Tykerb (Lapatinib Ditosylate)
(℞) Prescription required. Can not be split. Product of Australia. Shipped from Australia.
To comply with Canadian International Pharmacy Association regulations you are permitted to order a 3-month supply or the closest package size available based on your personal prescription. read more
Lapatinib Ditosylate Information
(la pa' ti nib)Lapatinib may cause liver damage which can be severe or life-threatening. Liver damage can occur as soon as several days or as late as several months after the start of treatment with lapatinib. Tell your doctor if you have or have ever had liver disease. If you experience any of the following symptoms, call your doctor immediately: itching, yellowing of the skin or eyes, dark urine, pain in the upper right part of the stomach, unusual bleeding or bruising, or pale or dark stools. Keep all appointments with your doctor and the laboratory. Your doctor will order certain laboratory tests before and during your treatment to see whether your liver is likely to be damaged or has been damaged by lapatinib. Talk to your doctor about the risks of taking lapatinib.
Before taking lapatinib,
- tell your doctor and pharmacist if you are allergic to lapatinib, any other medications, or any of the ingredients in lapatinib tablets. Ask your pharmacist for a list of the ingredients.
- tell your doctor and pharmacist what prescription and nonprescription medications, vitamins, and nutritional supplements you are taking or plan to take. Be sure to mention any of the following: certain antibiotics such as clarithromycin (Biaxin, in Prevpac), erythromycin (E.E.S., E-Mycin, Erythrocin), moxifloxacin (Avelox), rifabutin (Mycobutin), rifampin (Rifadin, in Rifamate, in Rifater, Rimactane), rifapentine (Priftin), sparfloxacin (Zagam) (not available in the U.S.), and telithromycin (Ketek); antifungals such as itraconazole (Sporanox), ketoconazole (Nizoral), and voriconazole (Vfend); calcium channel blockers such as amlodipine (Norvasc, in Caduet and Lotrel), diltiazem (Cardizem, Dilacor, Tiazac, others), felodipine (Plendil, in Lexxel), nifedipine (Adalat, Nifedical XL, Procardia, others), nisoldipine (Sular), and verapamil (Calan, Isoptin, Verelan, others); cisapride (Propulsid) (not available in the U.S.); dexamethasone (Decadron, Dexpak); certain medications for depression such as nefazodone; certain chemotherapy medications including daunorubicin (Cerubidine, DaunoXome), doxorubicin (Adriamycin, Doxil, Rubex), epirubicin (Ellence), idarubicin (Idamycin), tamoxifen (Nolvadex), valrubicin (Valstar), vinblastine, and vincristine; certain medications for human immunodeficiency virus (HIV) or acquired immunodeficiency syndrome (AIDS) including atazanavir (Reyataz), indinavir (Crixivan), nelfinavir (Viracept), ritonavir (Norvir, in Kaletra), and saquinavir (Invirase); medications for irregular heartbeat including amiodarone (Cordarone), disopyramide (Norpace), dofetilide (Tikosyn), procainamide (Procanbid), quinidine, and sotalol (Betapace, Betapace AF, Sorine); certain medications for seizures such as carbamazepine (Carbatrol, Epitol, Tegretol), phenobarbital (Luminal), and phenytoin (Dilantin, Phenytek); pimozide (Orap); and thioridazine. Your doctor may need to change the doses of your medications or monitor you carefully for side effects. Many other medications may also interact with lapatinib, so be sure to tell your doctor about all the medications you are taking, even those that do not appear on this list.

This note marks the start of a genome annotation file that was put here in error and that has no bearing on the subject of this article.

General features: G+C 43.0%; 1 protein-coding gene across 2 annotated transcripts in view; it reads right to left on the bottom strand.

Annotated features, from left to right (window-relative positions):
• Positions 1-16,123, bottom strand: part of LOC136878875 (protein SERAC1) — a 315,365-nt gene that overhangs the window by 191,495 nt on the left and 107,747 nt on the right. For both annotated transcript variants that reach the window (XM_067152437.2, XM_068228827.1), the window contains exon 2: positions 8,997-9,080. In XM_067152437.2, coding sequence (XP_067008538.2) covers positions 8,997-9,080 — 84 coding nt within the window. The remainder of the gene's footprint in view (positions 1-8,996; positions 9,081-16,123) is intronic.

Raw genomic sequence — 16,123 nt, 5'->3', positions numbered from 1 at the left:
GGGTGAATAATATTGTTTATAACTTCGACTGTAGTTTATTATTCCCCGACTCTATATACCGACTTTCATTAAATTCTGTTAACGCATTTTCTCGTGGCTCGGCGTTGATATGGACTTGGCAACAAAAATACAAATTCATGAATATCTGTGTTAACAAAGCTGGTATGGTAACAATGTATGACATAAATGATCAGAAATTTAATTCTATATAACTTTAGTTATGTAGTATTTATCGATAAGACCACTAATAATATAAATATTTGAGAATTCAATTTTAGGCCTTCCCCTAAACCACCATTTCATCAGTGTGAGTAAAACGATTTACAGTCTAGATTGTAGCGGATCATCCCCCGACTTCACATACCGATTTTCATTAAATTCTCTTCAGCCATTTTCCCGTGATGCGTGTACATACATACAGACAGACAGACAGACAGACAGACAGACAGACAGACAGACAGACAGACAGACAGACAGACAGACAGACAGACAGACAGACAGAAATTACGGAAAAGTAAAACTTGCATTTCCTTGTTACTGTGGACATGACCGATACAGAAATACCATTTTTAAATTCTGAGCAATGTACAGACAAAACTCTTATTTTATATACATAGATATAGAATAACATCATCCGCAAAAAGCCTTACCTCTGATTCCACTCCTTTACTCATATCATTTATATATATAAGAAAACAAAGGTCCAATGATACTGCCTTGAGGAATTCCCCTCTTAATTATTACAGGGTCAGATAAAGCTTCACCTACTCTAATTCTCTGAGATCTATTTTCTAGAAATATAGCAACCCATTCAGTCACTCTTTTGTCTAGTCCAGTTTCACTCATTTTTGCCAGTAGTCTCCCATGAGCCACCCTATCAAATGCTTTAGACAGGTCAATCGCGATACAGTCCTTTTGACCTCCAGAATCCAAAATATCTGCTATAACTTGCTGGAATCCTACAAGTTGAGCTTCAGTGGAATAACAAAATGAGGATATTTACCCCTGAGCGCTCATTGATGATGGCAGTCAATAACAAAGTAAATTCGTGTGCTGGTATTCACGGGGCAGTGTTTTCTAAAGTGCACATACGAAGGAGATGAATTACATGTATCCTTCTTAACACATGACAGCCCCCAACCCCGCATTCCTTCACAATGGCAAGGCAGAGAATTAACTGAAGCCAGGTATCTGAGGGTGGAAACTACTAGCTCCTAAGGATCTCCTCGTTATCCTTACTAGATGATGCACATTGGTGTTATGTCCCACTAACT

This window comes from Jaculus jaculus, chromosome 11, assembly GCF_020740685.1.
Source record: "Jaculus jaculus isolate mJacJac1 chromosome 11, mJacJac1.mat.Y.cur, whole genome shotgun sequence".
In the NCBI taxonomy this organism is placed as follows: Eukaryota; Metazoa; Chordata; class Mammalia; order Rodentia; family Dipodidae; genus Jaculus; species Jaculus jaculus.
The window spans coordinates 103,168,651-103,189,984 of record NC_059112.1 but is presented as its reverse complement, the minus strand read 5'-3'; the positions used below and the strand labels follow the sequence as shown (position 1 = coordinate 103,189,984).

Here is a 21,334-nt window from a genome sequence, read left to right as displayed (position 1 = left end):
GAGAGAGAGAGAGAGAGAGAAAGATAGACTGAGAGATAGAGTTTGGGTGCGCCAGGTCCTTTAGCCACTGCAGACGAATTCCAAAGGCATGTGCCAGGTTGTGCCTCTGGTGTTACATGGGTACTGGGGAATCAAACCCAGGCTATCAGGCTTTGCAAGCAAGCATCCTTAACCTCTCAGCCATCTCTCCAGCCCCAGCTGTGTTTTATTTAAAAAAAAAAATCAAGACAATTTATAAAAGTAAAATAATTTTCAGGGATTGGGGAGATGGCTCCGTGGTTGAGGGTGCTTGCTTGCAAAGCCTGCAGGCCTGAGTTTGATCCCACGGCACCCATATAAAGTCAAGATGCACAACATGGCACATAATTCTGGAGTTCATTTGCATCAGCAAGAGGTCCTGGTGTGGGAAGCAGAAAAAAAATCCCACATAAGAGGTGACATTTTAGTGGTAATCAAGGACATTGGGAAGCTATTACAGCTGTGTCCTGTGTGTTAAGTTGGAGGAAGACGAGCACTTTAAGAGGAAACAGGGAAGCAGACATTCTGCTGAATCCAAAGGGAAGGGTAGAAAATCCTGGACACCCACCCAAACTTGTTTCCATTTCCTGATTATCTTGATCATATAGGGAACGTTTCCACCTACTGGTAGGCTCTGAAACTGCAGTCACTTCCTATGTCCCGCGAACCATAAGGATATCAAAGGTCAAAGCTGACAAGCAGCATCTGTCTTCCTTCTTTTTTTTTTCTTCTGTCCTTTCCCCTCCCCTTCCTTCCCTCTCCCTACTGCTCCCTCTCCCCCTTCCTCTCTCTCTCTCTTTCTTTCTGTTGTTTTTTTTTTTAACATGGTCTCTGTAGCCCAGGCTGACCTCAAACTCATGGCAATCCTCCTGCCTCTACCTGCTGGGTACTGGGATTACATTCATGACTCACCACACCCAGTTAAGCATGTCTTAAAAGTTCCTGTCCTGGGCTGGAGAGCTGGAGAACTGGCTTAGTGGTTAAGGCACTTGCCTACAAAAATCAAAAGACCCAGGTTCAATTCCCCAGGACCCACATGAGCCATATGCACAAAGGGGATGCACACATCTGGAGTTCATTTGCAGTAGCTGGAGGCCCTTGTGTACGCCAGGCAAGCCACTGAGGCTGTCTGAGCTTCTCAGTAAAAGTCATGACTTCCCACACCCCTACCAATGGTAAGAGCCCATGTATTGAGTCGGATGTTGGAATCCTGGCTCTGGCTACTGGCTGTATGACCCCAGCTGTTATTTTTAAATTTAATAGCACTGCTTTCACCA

- tell your doctor and pharmacist what herbal products you are taking, especially St. John's wort.
- tell your doctor if you have or have ever had a slow, fast, or irregular heartbeat; a prolonged QT interval (a rare heart problem that may cause irregular heartbeat, fainting, or sudden death); a low level of magnesium or potassium in your blood; or heart or lung disease.
- tell your doctor if you are pregnant or plan to become pregnant. You will have to take a pregnancy test before starting treatment. If you are a woman who is able to become pregnant, you must use effective birth control during your treatment and for 1 week after your final dose. If you are male with a female partner who could become pregnant, you must use effective birth control during your treatment and for 1 week after your final dose. Talk to your doctor about birth control methods that you can use during your treatment. If you become pregnant while taking lapatinib, call your doctor immediately. Lapatinib may harm the fetus.
- tell your doctor if you are breastfeeding or plan to breastfeed. You should not breastfeed while taking lapatinib and for 1 week after your final dose.
- you should know that lapatinib often causes diarrhea, which can be severe. Call your doctor if you have diarrhea while taking lapatinib. Your doctor may tell you to drink plenty of liquids, make changes in your diet, and take medication to control the diarrhea and prevent dehydration (loss of too much water from your body). Call your doctor immediately if you experience any of the following symptoms of dehydration: extreme thirst, dry mouth and/or skin, decreased urination, sunken eyes, or fast heartbeat.
- sores on the lips, mouth, or throat
- loss of appetite
- red, painful, numb, or tingling hands and feet
- dry skin
- pain in the arms, legs, or back
- difficulty falling asleep or staying asleep
- shortness of breath
- dry cough
- coughing up pink or bloody mucus
- fast, irregular, or pounding heartbeat
- swelling of the hands, feet, ankles, or lower legs
- blistering or peeling skin